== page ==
Posted on January 13, 2020 at 10:05 AM
Researchers at Malwarebytes recently revealed that a United States Government-funded smartphone comes pre-installed with malware. According to the report, the malware cannot be removed without making the phone useless.
The smartphone, known as UMX U683CL, was distributed during an assurance program held by Virgin Mobile. The program was established in 1985 via the Federal Lifeline Assisted Program (FCC). And the goal of the program is to make mobile and communication services more affordable to low-income users.
Affordability comes at a price
UMX U683CL is only sold at about $35 with some features that show it is probably worth more than that. The smartphone features Android Go, 2000 mAh battery, 5-inch 480p, 1GB of RAM, and a Qualcomm Snapdragon 210.
The offer of such features at such a price is certainly better than what anyone would get in the actual market. But, based on the researchers’ findings, the low-cost offering probably comes with the price of security and safety. The researchers have discovered not only one, but two instances where malware was pre-installed on the smartphone.
The first instance of malware is less serious than the second. According to the researchers, it identifies itself as a “wireless update.” The feature is used to update the smartphone, but it can automatically install apps in the background without the consent of the user. The researchers called this malware Adups.
The second is, the more serious of the two. It is part of the phone’s application and has been completely obfuscated. The second malware has been preinstalled as part of the application settings on the phone. To remove it, you are likely going to render the phone useless.
Malware comes from China
Malwarebyte researchers found out that the malware has a close resemblance to other Trojan malware from China. The codes and service names are similar to the names of some malware that originated from China.
Also, the malware shares a hidden library with the Chinese Trojan. The overwhelming evidence the researchers discovered showed that the pre-installed malware on smartphones came from China.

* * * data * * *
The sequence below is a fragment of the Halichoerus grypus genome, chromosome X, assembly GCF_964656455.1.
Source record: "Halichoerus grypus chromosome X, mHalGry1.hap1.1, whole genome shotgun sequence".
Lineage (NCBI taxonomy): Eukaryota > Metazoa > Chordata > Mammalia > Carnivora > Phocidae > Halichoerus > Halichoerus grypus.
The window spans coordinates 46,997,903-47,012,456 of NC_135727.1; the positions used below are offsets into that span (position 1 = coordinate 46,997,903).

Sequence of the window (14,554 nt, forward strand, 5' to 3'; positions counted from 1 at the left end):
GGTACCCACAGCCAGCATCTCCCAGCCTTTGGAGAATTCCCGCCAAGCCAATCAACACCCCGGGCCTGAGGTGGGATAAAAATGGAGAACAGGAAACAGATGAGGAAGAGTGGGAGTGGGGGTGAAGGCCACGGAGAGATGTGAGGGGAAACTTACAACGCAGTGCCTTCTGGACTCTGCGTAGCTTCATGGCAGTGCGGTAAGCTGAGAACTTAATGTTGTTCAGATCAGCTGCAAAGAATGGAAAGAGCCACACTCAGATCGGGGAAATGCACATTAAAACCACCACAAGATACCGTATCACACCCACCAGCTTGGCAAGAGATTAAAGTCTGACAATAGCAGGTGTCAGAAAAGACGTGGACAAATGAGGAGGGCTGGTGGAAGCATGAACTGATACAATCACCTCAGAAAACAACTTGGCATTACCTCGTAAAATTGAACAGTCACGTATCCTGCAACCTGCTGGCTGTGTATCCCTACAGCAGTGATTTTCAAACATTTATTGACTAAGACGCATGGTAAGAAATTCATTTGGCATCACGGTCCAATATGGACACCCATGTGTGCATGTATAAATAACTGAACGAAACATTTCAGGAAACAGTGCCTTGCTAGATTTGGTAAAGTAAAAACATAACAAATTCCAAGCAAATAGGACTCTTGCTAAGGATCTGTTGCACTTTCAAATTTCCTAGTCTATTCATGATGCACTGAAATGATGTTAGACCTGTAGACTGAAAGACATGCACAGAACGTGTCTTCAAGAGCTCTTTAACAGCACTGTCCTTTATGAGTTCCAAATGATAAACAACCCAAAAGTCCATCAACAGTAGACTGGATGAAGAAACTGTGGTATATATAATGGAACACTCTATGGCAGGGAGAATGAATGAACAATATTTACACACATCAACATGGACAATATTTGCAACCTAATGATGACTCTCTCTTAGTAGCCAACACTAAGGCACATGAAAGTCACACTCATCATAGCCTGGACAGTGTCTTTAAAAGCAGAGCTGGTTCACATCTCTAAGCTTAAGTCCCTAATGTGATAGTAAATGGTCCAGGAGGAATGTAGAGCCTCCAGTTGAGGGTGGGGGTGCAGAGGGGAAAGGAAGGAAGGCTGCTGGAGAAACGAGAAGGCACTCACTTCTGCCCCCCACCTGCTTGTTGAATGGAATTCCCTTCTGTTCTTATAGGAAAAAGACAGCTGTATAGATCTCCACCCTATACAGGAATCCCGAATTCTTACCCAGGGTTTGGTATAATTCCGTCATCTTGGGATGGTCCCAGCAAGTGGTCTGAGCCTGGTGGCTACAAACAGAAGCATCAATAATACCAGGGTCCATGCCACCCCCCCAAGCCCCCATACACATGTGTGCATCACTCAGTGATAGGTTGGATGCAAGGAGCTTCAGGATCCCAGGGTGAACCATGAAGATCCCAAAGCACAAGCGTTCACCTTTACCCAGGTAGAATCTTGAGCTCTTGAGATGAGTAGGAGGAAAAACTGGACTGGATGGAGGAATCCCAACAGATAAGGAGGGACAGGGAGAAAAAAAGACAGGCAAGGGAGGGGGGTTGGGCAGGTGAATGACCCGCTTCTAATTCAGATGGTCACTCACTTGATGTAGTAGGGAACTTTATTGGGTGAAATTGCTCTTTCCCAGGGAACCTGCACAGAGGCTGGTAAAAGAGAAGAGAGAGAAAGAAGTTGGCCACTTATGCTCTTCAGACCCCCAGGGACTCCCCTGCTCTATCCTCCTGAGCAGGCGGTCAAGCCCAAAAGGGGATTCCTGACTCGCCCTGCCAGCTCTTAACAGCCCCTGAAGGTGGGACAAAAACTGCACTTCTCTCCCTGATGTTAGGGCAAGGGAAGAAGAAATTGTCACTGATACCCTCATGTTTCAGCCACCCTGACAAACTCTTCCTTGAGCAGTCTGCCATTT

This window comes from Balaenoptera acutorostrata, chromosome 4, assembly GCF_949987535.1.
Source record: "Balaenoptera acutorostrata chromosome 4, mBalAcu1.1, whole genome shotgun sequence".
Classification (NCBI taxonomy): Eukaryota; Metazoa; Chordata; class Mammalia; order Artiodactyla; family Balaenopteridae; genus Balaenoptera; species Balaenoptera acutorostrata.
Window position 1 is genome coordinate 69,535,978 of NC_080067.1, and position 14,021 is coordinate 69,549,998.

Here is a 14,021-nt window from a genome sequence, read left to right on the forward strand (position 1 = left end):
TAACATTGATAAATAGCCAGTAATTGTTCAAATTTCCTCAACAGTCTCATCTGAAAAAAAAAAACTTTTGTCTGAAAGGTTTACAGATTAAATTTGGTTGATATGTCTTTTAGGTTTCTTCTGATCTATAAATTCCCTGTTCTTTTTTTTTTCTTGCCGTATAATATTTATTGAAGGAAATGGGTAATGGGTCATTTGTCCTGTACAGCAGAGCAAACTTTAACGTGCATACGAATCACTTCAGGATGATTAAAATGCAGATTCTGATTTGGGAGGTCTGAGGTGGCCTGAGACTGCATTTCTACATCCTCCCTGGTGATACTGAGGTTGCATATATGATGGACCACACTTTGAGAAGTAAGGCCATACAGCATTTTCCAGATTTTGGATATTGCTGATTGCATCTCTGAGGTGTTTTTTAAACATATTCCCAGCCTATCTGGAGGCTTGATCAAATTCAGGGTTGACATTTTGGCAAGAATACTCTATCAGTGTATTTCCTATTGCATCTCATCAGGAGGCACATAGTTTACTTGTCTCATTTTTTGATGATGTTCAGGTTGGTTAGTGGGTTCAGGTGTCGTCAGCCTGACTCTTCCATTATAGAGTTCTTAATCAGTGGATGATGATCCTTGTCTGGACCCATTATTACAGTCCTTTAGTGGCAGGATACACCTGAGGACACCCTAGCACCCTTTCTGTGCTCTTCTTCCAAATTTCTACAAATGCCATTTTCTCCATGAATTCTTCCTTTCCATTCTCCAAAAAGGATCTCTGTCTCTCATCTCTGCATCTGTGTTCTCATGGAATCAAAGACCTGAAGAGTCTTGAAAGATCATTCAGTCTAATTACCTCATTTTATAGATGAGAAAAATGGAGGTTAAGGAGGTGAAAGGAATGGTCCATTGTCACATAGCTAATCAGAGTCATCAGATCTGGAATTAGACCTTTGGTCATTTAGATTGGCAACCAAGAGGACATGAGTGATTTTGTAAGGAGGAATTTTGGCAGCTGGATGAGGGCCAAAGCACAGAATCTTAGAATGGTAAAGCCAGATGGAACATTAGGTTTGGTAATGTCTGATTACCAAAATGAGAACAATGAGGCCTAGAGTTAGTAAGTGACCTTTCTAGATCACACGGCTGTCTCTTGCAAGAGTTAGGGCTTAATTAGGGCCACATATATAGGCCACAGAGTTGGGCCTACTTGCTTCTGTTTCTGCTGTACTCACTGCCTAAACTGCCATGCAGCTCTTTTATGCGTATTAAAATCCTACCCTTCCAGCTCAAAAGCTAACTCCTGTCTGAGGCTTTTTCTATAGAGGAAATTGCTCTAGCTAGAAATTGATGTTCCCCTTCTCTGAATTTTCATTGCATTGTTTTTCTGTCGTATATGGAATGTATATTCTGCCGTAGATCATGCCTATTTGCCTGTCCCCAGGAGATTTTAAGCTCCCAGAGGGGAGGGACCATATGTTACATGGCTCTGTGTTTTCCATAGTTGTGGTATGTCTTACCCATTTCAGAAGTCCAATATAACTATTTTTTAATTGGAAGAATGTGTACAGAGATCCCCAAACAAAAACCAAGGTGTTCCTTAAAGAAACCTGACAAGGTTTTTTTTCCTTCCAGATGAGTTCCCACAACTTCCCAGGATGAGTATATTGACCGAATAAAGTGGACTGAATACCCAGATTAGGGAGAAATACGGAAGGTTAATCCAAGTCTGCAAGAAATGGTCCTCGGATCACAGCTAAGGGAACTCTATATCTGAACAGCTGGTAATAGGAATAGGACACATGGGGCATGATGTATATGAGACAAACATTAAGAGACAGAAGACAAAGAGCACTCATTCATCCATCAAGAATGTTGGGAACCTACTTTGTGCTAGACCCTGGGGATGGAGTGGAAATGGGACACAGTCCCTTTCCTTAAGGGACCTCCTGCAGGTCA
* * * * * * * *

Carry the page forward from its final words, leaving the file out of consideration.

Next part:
The second malware shows itself as “Full,” without any further information. However, users are not able to uninstall to delete it because it came pre-installed with the phone’s applications.
No response from Assurance wireless
The Malwarebytes researchers have already informed Assurance Wireless on their findings. The researchers sought to know why a malware-installed phone was used in a program funded by the U.S. government.
As at the time of writing, the researchers have not received any response yet from Assurance Wireless. It has made matters worse, as the researchers are increasingly getting convinced that some persons may have been aware of this situation before now.
It’s even disheartening that a smartphone intended for lower-income consumers have been compromised to deny the set of consumers their right to privacy. According to the researchers, the budget shouldn’t be a factor that would be used to determine a consumer’s rights and privacy.
Malwarebytes noted that the user of such a compromised phone is completely pinned, as there is no way they could go around the situation. If they decide to continue using the phone, their privacy and security would be at risk. However, if they decide to delete the virus, the phone would no longer be useful. They shouldn’t even have to choose between not having a usable phone, or having a malware.
Malwarebytes could not verify whether UMX purposely pre-installed the malware. They also reiterated that although the device and the malware have been traced to China, it’s unclear whether those that installed them are from China. According to the researchers, it could be a coincidence that a Chinese company produced the device while the malware also has a Chinese root.
Malwarebytes also reported that there had been other low-budget devices with similar malware issues like this one. They pointed out that there are many low-budget smartphones with pre-installed malware. Some of the consumers are not aware that their privacy has been compromised when they start using such phones.